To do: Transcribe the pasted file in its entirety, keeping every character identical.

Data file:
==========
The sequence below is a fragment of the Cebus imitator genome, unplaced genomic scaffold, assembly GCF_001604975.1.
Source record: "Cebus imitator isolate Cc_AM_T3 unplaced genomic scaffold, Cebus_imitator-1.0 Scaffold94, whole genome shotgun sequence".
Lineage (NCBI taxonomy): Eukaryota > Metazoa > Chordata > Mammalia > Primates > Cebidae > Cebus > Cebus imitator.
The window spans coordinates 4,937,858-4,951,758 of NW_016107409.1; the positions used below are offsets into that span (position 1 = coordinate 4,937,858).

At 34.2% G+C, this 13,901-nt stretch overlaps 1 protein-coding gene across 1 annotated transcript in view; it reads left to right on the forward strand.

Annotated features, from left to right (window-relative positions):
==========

The sequence below is a fragment of the Cebus imitator genome, unplaced genomic scaffold, assembly GCF_001604975.1.
Source record: "Cebus imitator isolate Cc_AM_T3 unplaced genomic scaffold, Cebus_imitator-1.0 Scaffold94, whole genome shotgun sequence".
Lineage (NCBI taxonomy): Eukaryota > Metazoa > Chordata > Mammalia > Primates > Cebidae > Cebus > Cebus imitator.
The window spans coordinates 4,937,858-4,951,758 of NW_016107409.1; the positions used below are offsets into that span (position 1 = coordinate 4,937,858).

At 34.2% G+C, this 13,901-nt stretch overlaps 1 protein-coding gene across 1 annotated transcript in view; it reads left to right on the forward strand.

Annotated features, from left to right (window-relative positions):